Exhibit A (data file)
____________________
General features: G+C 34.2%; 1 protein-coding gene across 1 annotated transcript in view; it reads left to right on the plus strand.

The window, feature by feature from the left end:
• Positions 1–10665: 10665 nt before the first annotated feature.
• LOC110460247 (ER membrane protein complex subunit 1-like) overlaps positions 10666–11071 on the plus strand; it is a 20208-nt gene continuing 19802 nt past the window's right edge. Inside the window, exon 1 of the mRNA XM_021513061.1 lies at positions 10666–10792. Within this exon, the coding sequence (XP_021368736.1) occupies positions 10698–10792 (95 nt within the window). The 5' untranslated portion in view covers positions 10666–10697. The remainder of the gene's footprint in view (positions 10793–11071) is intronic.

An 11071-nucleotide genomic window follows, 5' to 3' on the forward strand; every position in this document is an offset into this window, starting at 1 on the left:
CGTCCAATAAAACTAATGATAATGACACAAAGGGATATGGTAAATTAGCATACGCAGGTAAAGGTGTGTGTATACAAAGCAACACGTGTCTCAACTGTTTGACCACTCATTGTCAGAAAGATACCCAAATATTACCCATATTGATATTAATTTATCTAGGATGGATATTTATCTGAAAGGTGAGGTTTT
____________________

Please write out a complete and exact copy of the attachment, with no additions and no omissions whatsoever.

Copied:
General features: G+C 34.2%; 1 protein-coding gene across 1 annotated transcript in view; it reads left to right on the plus strand.

The window, feature by feature from the left end:
• Positions 1–10665: 10665 nt before the first annotated feature.
• LOC110460247 (ER membrane protein complex subunit 1-like) overlaps positions 10666–11071 on the plus strand; it is a 20208-nt gene continuing 19802 nt past the window's right edge. Inside the window, exon 1 of the mRNA XM_021513061.1 lies at positions 10666–10792. Within this exon, the coding sequence (XP_021368736.1) occupies positions 10698–10792 (95 nt within the window). The 5' untranslated portion in view covers positions 10666–10697. The remainder of the gene's footprint in view (positions 10793–11071) is intronic.

An 11071-nucleotide genomic window follows, 5' to 3' on the forward strand; every position in this document is an offset into this window, starting at 1 on the left:
CGTCCAATAAAACTAATGATAATGACACAAAGGGATATGGTAAATTAGCATACGCAGGTAAAGGTGTGTGTATACAAAGCAACACGTGTCTCAACTGTTTGACCACTCATTGTCAGAAAGATACCCAAATATTACCCATATTGATATTAATTTATCTAGGATGGATATTTATCTGAAAGGTGAGGTTTT